Since September 2000 and the beginning of the second intifada (the Palestinian uprising against Israeli occupation of the West Bank and Gaza Strip) the Israeli government has been building a wall surrounding the occupied Palestinian territories. “It stands three time the height of the Berlin Wall and will eventually run for over 700Km – the distance from London to Zurich. The wall is illegal under international law and essentially turns Palestine into the world’s largest open prison. It also makes it the ultimate activity holiday destination for graffiti writers” (Banksy 2005).

If the famous British street artist made Palestine (and especially the West Bank) a famous destination for all street art amateurs, the walls surrounding the Palestinian territories have long been the support for the political resistance and expression by the Palestinian themselves.

Before Banksy, graffiti has been a tool of the Palestinian liberation struggle for decades; during the first intifada in the late 1980s and early ’90s, Palestinians painted graffiti on all the walls as a means of protesting the occupation. Graffiti artists were met with brutal repression if caught.

In 2012, an unknown group penetrated the heavily-fortified heart of West Jerusalem overnight and painted graffiti bearing political messages on walls, doors, construction sites and other surfaces. Most of the paintings pictured a woman’s face masked with a kuffiyeh, the traditional Palestinian scarf. The group hit the walls of Jerusalem and issued an anonymous statement vowing to carry on their action to send messages to the Israeli and Palestinian communities.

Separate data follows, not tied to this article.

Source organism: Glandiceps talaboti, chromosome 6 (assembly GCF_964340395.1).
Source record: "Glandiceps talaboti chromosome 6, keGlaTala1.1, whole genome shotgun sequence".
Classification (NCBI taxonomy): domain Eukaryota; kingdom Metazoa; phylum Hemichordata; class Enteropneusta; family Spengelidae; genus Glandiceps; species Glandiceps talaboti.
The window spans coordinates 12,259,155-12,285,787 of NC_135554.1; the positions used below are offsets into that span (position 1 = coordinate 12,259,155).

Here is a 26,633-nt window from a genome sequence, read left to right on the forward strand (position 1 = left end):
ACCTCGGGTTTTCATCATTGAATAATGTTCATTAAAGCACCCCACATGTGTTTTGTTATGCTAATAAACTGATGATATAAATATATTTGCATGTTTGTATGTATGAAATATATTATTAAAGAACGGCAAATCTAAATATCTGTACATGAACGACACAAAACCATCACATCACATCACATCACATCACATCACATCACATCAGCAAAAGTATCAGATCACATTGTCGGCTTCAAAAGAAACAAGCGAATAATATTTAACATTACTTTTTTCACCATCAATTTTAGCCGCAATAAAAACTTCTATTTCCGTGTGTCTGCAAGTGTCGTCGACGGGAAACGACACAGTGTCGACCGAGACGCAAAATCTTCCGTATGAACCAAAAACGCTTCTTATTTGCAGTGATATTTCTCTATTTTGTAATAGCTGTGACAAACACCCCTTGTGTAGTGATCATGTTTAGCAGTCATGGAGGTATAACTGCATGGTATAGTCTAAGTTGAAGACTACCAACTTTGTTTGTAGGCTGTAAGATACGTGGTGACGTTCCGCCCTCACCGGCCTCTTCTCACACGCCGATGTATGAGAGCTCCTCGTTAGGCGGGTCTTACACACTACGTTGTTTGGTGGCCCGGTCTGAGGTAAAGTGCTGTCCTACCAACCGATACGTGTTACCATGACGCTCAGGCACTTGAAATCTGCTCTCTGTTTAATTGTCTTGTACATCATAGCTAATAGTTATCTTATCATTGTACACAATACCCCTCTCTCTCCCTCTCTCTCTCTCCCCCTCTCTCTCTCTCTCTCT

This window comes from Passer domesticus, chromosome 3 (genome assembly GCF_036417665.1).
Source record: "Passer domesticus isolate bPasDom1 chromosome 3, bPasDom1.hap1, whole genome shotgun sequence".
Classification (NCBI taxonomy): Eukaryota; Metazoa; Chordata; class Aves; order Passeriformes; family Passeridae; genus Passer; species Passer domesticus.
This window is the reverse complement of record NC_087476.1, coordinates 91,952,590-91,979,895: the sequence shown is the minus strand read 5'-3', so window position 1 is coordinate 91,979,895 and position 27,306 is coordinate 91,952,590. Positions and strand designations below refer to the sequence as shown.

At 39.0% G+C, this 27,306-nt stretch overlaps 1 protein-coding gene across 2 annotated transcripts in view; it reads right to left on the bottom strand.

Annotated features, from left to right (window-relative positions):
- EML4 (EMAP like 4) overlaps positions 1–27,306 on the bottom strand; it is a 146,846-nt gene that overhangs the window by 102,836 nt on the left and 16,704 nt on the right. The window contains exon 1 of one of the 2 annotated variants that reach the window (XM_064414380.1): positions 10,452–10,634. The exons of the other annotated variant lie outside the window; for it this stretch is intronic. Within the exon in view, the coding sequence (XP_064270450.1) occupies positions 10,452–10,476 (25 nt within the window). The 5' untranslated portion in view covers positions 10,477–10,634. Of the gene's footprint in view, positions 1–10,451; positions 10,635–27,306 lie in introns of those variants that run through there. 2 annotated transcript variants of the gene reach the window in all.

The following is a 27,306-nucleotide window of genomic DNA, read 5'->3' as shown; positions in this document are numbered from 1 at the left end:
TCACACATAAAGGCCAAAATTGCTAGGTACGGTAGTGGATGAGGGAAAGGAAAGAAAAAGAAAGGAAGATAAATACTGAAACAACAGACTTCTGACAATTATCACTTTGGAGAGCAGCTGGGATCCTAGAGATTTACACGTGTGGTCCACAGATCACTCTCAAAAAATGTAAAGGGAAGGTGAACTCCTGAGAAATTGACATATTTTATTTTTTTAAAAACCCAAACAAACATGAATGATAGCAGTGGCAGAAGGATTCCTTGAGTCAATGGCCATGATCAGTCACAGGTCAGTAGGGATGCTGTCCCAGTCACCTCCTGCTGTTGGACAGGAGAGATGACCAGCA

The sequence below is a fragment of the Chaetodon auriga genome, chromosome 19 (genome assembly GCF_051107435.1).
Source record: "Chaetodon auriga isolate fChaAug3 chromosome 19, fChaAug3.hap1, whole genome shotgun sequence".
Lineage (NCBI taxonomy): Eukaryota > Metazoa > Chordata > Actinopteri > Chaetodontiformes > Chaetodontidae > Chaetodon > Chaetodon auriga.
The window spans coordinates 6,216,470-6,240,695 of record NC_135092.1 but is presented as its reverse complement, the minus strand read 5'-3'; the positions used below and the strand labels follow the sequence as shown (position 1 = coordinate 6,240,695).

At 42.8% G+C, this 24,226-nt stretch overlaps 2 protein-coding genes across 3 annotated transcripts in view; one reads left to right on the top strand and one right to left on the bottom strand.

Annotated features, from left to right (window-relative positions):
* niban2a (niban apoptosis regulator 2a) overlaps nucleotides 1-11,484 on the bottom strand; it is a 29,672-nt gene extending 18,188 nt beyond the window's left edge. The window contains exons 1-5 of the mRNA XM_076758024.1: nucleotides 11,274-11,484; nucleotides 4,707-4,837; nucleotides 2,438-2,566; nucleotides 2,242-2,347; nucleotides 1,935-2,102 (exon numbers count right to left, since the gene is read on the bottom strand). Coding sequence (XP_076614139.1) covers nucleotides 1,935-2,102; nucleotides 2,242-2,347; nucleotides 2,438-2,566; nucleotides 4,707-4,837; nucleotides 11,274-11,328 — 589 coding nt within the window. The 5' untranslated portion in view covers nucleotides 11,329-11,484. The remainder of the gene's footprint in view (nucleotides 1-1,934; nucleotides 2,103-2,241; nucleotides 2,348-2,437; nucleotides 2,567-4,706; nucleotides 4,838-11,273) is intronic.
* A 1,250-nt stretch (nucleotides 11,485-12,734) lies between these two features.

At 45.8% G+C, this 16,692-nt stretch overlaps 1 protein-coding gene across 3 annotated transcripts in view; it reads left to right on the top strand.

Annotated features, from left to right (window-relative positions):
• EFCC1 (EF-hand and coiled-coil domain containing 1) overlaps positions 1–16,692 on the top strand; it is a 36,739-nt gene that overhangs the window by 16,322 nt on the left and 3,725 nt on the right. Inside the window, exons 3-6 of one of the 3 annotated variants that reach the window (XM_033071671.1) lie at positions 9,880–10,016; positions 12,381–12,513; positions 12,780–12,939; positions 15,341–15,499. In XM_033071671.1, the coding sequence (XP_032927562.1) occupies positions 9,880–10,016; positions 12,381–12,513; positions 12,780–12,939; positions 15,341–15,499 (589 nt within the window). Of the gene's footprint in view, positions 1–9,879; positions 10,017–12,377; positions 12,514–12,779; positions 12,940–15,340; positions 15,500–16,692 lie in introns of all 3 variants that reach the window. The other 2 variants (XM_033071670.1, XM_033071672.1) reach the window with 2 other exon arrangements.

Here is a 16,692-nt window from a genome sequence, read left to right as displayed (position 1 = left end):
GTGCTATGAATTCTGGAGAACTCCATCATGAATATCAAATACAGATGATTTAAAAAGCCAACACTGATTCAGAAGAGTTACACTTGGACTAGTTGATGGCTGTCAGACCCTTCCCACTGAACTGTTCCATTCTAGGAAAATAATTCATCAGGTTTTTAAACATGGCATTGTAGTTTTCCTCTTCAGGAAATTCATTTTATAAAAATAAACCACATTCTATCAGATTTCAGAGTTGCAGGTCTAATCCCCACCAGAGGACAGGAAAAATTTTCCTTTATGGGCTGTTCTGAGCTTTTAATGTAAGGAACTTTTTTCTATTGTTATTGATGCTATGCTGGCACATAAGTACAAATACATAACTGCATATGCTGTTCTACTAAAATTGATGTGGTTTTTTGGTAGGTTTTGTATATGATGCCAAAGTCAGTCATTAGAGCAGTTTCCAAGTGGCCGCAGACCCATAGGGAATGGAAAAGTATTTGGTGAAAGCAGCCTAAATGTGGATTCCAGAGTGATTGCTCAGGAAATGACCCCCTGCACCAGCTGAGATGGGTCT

While graffiti has long been a form of political expression for Palestinians, their reactions to the art on the barrier have been varied. Some locals have not been happy with it – they say it is beautifying what should remain ugly. Banksy remembers that an old man walked up to him while he was painting and commanded him to go home, because he did not want to see the wall beautiful and viewed positively (William Parry, Against the Wall). Even Palestinian artist, Muhannad Al-Azzeh, who paints murals on the walls of the refugee camps in Bethlehem, does not like how the art “changes the reality of the wall” .

Whether or not they appreciate the art, Palestinians have not simply ignored the wall, they have engaged with it. They use it to express their opinions, gain international support, and symbolize their oppression through protests and art.  “To exist is to resist” – A slogan repeated in graffiti and art work all over Palestine.

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